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    1. I can see that it the series would be compelling. I adored the first one and even enjoyed the second one. Like you I have the occasional student who reads it and love it. I have to admit that I was curious about an alternate meaning for ratchet so I went and looked it up. The evolution of language is so fascinating! (btw, thanks for the spelling hint) I agree with you regarding the suitability of X. I wouldn't get it for my readers, but then middle school can be really a mixed bag of grades and readers.

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  5. Wild is quite amazing shared with a group of children. Really, very worth it. B and I have both read the entire Giver series - it was great to take the kids to the movie. They recognized how much better the book was but still lots to talk about.

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    1. I will try out my borrowed copy with students this week Carrie. If they like it, I'll add it to that list of books I hope to purchase some day!

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  6. I loved The Crossover by Kwame Alexander. Great choice.

    Lisa
    LisaTeachR'sClassroom

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    1. It is a good choice Lisa, and I did love it, just not as much as I thought I would. That's the problem when books get so much good hype I think.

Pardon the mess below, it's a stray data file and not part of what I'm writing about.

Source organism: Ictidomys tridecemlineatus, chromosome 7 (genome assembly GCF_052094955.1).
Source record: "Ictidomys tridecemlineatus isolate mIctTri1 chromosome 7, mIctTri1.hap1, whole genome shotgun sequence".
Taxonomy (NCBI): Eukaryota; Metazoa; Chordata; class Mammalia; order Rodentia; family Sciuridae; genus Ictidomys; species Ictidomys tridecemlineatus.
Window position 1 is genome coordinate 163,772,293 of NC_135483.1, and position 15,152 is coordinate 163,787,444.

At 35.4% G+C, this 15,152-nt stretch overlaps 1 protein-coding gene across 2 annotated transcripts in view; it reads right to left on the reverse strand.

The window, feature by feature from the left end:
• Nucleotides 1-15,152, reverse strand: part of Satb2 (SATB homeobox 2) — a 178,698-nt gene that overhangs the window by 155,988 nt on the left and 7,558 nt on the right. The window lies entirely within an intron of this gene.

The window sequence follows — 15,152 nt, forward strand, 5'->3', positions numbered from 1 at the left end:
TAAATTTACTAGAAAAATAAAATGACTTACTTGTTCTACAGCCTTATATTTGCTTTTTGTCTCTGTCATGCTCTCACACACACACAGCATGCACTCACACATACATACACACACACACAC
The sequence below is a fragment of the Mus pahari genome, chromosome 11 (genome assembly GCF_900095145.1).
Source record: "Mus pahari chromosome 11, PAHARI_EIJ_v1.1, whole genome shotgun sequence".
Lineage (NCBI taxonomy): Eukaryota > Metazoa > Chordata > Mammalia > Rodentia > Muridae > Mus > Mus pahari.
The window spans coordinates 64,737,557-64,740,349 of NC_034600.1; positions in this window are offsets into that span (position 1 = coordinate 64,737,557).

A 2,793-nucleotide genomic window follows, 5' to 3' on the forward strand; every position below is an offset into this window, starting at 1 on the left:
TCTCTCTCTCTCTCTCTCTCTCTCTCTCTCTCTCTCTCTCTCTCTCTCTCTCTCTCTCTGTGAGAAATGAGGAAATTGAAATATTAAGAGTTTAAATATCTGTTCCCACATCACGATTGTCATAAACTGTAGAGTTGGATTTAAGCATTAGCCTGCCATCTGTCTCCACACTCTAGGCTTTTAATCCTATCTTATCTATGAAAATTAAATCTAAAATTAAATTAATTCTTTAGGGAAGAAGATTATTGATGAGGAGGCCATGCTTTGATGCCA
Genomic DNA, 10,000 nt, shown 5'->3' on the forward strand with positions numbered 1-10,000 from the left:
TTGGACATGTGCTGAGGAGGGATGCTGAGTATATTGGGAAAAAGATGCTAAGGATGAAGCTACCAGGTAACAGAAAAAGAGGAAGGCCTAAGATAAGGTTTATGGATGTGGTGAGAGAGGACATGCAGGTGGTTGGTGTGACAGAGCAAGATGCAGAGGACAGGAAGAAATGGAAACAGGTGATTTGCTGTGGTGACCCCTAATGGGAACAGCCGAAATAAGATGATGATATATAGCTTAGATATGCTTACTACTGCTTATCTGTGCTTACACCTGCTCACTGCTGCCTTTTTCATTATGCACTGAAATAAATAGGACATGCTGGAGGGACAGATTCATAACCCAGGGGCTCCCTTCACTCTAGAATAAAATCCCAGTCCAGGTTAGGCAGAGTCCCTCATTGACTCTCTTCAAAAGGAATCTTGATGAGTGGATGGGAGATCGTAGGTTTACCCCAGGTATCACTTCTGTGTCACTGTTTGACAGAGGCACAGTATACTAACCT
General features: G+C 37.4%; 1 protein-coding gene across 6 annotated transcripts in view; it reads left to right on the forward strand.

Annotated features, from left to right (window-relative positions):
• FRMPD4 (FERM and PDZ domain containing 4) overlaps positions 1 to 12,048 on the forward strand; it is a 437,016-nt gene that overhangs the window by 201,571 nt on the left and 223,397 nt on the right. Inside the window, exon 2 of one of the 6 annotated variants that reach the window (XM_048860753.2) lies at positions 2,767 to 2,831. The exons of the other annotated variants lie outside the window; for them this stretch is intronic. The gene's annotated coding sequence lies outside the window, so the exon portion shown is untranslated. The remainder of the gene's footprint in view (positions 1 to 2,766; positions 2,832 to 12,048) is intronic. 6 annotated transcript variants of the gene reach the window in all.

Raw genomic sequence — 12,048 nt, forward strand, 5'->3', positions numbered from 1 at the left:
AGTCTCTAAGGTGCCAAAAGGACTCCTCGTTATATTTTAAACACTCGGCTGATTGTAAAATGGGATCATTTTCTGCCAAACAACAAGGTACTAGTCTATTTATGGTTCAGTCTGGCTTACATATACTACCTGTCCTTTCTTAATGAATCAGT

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  7. Wow, Cheriee, so many good books here. I will look for This Journal Belongs To Ratchet-sounds very sweet, & I didn't share The Queen's Shadow, but it is on my list to get. That review made me really want to read it. I did love Crossover, so you've now made me wonder what you mean. I'll need to find the book to re-read that ending! Thanks for all!

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    1. I just didn't understand why Josh ended up with the ring. I reread it but still couldn't understand why he got it and not Jordan.

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  8. I really enjoyed both X and The Crossover. I felt like I understood the ending of The Crossover, but felt it was rushed. I need to read it again. This journal belongs to Ratchet has been on my TBR for a long time now. I need to get to it.

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    1. Perhaps you have hit it that is was rushed. I just don't understand why Josh got the ring. This Journal Belongs to Ratchet is so very delightful; one of those sweet, poignant stories with a happy ending.